The New York Society Library maintains an elegant online database of its circulation records from 1789 to 1805, a period that includes its stint as the first library of the United States Congress. To help you get a handle on the data trove (assembled from 100,000 records tracking every book that every patron checked out), the Library offers visualization tools and two curated lists of interesting readers: 57 representative women and 40 Founding Fathers.
The New York Public Library has released more than 20,000 high resolution cartographic works (maps!) for free, to view and download. "We believe these maps have no known US copyright restrictions." All can be viewed through the New York Public Library’s Digital Collections page and downloaded through their Map Warper. (Via) [more inside]
No one expected the force of the tempest that hit the New York Public Library in late 2011—not its new president, Anthony Marx, and maybe not even the literary lions up in arms over plans for an ambitious, $300 million renovation. Will the “palace of culture” on Fifth Avenue become a glorified Starbucks, as some fear? Interviewing all sides, Paul Goldberger walks the controversy back to its flash point: the nature of the library’s 21st-century mission and the values at the center of the Norman Foster–designed project. - Paul Goldberger, Firestorm on Fifth Avenue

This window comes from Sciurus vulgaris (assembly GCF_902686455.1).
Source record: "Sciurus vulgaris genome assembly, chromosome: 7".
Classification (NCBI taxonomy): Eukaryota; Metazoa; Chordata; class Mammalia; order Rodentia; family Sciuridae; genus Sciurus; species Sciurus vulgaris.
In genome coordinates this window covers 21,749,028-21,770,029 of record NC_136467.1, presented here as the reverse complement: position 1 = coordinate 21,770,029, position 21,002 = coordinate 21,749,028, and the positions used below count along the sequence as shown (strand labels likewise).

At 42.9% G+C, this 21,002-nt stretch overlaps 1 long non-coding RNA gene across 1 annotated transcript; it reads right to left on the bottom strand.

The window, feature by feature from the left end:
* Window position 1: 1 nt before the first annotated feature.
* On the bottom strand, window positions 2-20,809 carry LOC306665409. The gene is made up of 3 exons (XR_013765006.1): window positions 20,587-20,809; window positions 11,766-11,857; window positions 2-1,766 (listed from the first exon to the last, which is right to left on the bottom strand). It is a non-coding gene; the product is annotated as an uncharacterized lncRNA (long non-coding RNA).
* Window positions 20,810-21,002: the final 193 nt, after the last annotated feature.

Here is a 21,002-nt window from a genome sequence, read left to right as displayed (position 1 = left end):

Did P.T. Barnum keep live whales in his museum on Broadway? When were penguins stolen from the Coney Island Aquarium? How much horse manure was deposited on the streets of New York City before the automobile, and what happened to it? Answers to these question and more at the New York Historical Society Library's short video series When did the Statue of Liberty Turn Green? [more inside]
Upheaval at the New York Public Library: an article in The Nation which looks at the current state of the NYPL, and highlights many of the problems facing public libraries across the United States.
Making use of the space left between short shelves and high ceilings, Pentagram worked with some artists to make some fantastic murals in New York City elementary school libraries.
In the long stretch of culinary history, the creation of the menu was a notable development. In the U.S., New York is the restaurant capital, and the New York Public Library has an enormous collection of menus, many of which they are currently displaying in a third-floor gallery. If you're in NYC (or will be visiting this winter) and are interested in such things, don't miss it; it's showing until March 1.